The

PLECOPTEROID, BLATTOID, AND ORTHOPTEROID ORDERS

FIGURE 7.2. Plecoptera. (A) Pteronarcys californica (Pteronarcyidae) adult; (B) Isoperla confusa (Perlodidae) adult; and (C) I. confusa larva. [A, from A. R. Gaufin, W. E. Ricker, M. Miner, P. Milam, and R. A. Hayes, 1972, The stoneflies (Plecoptera) of Montana, Trans. Am. Entomol. Soc. 98:1-161. By permission of the American Entomological Society. B, C, from T. H. Frison, 1935, The stoneflies, or Plecoptera, of Illinois, Bull. Ill. Nat. Hist. Surv. 20(4). By permission of the Illinois Natural History Survey.]

Africa. That this is a rather advanced group is suggested by the reduced glossae, reduced first abdominal sternite, the fusion of the first two abdominal ganglia with that of the metathorax, and the absence of abdominal gills in larvae that are generally carnivorous. Containing more than 110 species, the holarctic family Chloroperlidae is considered to be the most specialized of the suborder by virtue of the reduced body size and wing venation (especially the absence of the anal fan in the hind wing) and the complex male reproductive system. Adults are often green (hence the family name); larvae of most species are predators though a few are detritivores or herbivores, they lack gills, and may show adaptations for burrowing in the substrate of the streams and small rivers where they are found.

Taeniopterygidae constitute the most primitive family of Nemouroidea as is indicated by the comparatively rich wing venation, large anal lobe in the hind wing, and five- or six-part cerci. Adults of this holarctic group, comprising about 70 species, are commonly known as winter stoneflies because of their habit of emerging between January and April. Some

FIGURE 7.3. Plecoptera. (A) Capnia nana (Capniidae) adult; (B) Nemouraflexura (Nemouridae) adult; and (C) N.flexura larva. [From A. R. Gaufin, W. E. Ricker, M. Miner, P. Milam, and R. A. Hayes, 1972, The stoneflies (Plecoptera) of Montana, Trans. Am. Entomol. Soc. 98:1-161. By permission of the American Entomological Society.]

FIGURE 7.3. Plecoptera. (A) Capnia nana (Capniidae) adult; (B) Nemouraflexura (Nemouridae) adult; and (C) N.flexura larva. [From A. R. Gaufin, W. E. Ricker, M. Miner, P. Milam, and R. A. Hayes, 1972, The stoneflies (Plecoptera) of Montana, Trans. Am. Entomol. Soc. 98:1-161. By permission of the American Entomological Society.]

adults feed on pollen. Larvae, commonly found in large streams and rivers, are herbivores or detritivores. In Capniidae (Figure 7.3A), a holarctic family of about 200 species, adults are generally small, their wings have few cross veins, and the size of the anal fan in the hind wing is reduced. The cerci, however, are long. Like Taeniopterygidae, capniids may emerge during the winter. The generally detritivorous larvae are mostly found in small rivers and streams, though a few species occur in alpine lakes. Leuctridae, which comprise a holarctic family of about 170 species, are recognized by their ability to roll their wings around the abdomen. The small anal area of the hind wings, the undivided cerci, and the specialized male genitalia suggest that this is an advanced family. Typically, the larvae are found in small mountain streams where they feed on detritus. With about 340 species, the holarctic family Nemouridae (Figure 7.3B,C) ranks next to the Perlidae in terms of size. Though the wing venation is primitive, the generally small size of the adults, the highly modified cerci and genitalia of the male, and the nerve cord with only five abdominal ganglia (due to fusion of posterior ones) make this perhaps the most advanced family in this group. Larvae are found in fast-moving streams, often with rocky substrates, where they feed on detritus or, rarely, growing plants and algae. The family Notonemouridae (about 60 species in Madagascar, South Africa, South America, Australia, and New Zealand) is likely a paraphyletic group. Zwick (1981) suggested, on the basis of differences in genitalia and internal structure, that the group arose as a result of several independent invasions from originally Northern Hemisphere stock. Larvae are found in a variety of habitats and are detritivores.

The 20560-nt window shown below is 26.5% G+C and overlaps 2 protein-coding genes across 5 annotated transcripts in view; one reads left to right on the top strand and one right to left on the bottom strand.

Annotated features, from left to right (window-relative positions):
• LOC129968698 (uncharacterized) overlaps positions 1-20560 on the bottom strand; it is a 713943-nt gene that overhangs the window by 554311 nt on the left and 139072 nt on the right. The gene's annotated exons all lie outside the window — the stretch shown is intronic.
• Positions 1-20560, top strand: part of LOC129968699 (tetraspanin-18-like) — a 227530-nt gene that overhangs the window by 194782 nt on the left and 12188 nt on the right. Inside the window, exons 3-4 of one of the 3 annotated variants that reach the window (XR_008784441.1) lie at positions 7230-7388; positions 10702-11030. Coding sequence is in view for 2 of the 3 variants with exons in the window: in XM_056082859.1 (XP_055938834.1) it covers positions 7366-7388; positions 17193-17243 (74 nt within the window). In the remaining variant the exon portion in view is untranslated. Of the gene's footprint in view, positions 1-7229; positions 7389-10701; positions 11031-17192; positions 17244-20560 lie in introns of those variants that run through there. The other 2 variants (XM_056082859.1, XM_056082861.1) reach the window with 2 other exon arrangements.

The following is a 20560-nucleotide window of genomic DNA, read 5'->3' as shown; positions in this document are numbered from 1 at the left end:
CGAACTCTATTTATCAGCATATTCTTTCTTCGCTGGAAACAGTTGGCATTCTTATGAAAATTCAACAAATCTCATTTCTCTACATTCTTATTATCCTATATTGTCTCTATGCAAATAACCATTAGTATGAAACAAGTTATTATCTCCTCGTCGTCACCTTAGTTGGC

Beekeeping for Beginners

Beekeeping for Beginners

The information in this book is useful to anyone wanting to start beekeeping as a hobby or a business. It was written for beginners. Those who have never looked into beekeeping, may not understand the meaning of the terminology used by people in the industry. We have tried to overcome the problem by giving explanations. We want you to be able to use this book as a guide in to beekeeping.

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